Murphy says GOP should adhere to ‘Merrick rule’ with new Supreme Court pick

Mark Pazniokas / ctmirror.org

Sen. Chris Murphy

Washington – President Donald Trump has not named a replacement for Supreme Court Justice Anthony Kennedy, who announced his retirement Wednesday, but that hasn’t stopped Sen. Chris Murphy from saying he’ll block the president’s pick.

Murphy said Senate Majority Leader Mitch McConnell, R-Ky., set a precedent when he refused to hold a confirmation hearing on Merrick Garland, President Obama’s choice to fill a Supreme Court seat because he said the appointment should wait until after the 2016 general elections.

“He should stick to the rule he set,” Murphy said. “Under the McConnell rule, the Senate shouldn’t consider any nominee for the Supreme Court until January, and I expect Republicans in the Senate to honor the rule they all agreed to just two short years ago.”

Sen. Richard Blumenthal also said a vote on a new Supreme Court justice should be delayed.

“The American people shld have a voice,” Blumenthal tweeted. “A confirmation vote should take place after a new Congress is seated. My Republican colleagues shld follow their own precedent.”

Meanwhile, Murphy is tweeting solicitations for signatures on an online petition that says, “the U.S. Senate should not vote on ANY Donald Trump nomination to replace Justice Kennedy until the voters have had a chance to weigh in and a new Congress is sworn in.”

In a statement, Murphy said, “This is a red alert moment for the American people—we need all hands on deck to stop the Court from taking a vicious, anti-worker, anti-women, anti-LGBT, anti-civil rights turn.”

“If McConnell insists on starting proceedings on a radical Trump nominee, I will do everything in my power to stop him,” Murphy said.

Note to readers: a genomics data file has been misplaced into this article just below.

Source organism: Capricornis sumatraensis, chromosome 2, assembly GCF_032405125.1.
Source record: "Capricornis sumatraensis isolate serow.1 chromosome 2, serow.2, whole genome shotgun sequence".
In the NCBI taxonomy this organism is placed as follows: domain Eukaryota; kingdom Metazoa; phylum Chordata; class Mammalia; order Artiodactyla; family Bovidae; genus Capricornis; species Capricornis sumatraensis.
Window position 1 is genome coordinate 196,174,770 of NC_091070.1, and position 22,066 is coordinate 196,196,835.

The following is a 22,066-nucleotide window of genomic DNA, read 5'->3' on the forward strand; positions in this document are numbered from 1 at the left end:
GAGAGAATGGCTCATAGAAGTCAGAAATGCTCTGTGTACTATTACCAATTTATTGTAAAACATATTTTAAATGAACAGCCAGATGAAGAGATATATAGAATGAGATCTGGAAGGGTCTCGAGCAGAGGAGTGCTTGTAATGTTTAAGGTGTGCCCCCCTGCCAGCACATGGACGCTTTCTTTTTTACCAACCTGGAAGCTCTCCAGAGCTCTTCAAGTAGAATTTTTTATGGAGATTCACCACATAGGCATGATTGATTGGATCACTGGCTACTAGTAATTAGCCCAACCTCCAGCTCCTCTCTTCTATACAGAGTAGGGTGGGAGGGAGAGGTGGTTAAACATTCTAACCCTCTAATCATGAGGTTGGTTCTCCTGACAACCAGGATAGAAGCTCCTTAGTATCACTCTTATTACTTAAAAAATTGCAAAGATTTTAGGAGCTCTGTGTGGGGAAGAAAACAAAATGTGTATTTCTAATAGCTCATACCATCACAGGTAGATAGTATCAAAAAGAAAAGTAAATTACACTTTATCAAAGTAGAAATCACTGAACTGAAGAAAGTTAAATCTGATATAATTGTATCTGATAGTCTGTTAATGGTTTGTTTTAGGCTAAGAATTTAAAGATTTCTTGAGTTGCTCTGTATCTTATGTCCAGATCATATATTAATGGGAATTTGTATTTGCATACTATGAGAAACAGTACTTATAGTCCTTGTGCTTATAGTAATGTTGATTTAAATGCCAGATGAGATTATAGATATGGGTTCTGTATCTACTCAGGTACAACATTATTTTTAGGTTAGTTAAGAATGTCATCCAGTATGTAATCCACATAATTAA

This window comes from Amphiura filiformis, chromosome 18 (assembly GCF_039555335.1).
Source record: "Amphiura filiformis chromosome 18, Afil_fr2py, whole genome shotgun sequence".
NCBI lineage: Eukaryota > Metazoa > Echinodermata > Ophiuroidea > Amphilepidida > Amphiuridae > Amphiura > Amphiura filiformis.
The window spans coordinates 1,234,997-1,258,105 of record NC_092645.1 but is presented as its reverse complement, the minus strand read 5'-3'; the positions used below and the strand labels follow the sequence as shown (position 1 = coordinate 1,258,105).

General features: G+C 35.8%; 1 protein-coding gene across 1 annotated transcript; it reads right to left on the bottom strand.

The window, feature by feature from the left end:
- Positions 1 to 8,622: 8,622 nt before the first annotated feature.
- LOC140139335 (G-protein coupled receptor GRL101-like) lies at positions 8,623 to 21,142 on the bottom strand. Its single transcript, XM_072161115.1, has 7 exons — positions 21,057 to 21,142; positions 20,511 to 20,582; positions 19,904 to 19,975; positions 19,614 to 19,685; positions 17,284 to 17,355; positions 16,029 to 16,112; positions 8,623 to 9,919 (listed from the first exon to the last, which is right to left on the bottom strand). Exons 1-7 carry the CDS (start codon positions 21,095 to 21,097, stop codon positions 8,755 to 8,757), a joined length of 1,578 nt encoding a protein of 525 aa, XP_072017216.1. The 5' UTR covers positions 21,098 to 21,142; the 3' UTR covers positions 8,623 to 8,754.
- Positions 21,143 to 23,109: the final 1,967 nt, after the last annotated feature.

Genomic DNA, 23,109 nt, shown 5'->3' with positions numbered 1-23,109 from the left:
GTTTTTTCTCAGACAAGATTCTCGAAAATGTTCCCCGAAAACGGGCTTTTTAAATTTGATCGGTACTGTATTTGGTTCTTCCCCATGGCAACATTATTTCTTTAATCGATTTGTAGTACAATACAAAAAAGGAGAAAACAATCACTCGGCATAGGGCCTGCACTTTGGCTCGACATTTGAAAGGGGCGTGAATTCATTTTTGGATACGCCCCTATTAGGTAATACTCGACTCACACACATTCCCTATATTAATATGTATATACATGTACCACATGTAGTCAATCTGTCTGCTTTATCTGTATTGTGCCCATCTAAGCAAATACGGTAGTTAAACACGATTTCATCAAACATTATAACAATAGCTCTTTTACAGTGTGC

But Democrats are defending more seats in the Senate than Republicans in November, and a new Senate may have an even larger GOP majority. In addition, McConnell last year made the confirmation of Supreme Court candidates opposed by Democrats much easier by eliminating the filibuster rules on nominees to the high court. Sixty votes are needed to overcome a filibuster.

Kennedy, 81, joined the Supreme Court in 1988 and cast a number of decisive swing vote, including one to uphold the basic underpinnings of Roe v. Wade, which guarantees a woman’s right to choose an abortion.

He has been its most important member for more than a decade. The White House has publicized a list of 25 pro-life state and federal judges who are possible replacements for Kennedy.

The leading contender is Brett Kavanaugh, a former Kennedy clerk who serves on the U.S. Court of Appeals for the District of Columbia Circuit. A Yale University graduate, Kavanaugh is also a graduate of Yale Law School.

He was the sole dissenter in an opinion last year upholding a lower court’s decision that blocked Anthem Inc’s bid to merge with Cigna.

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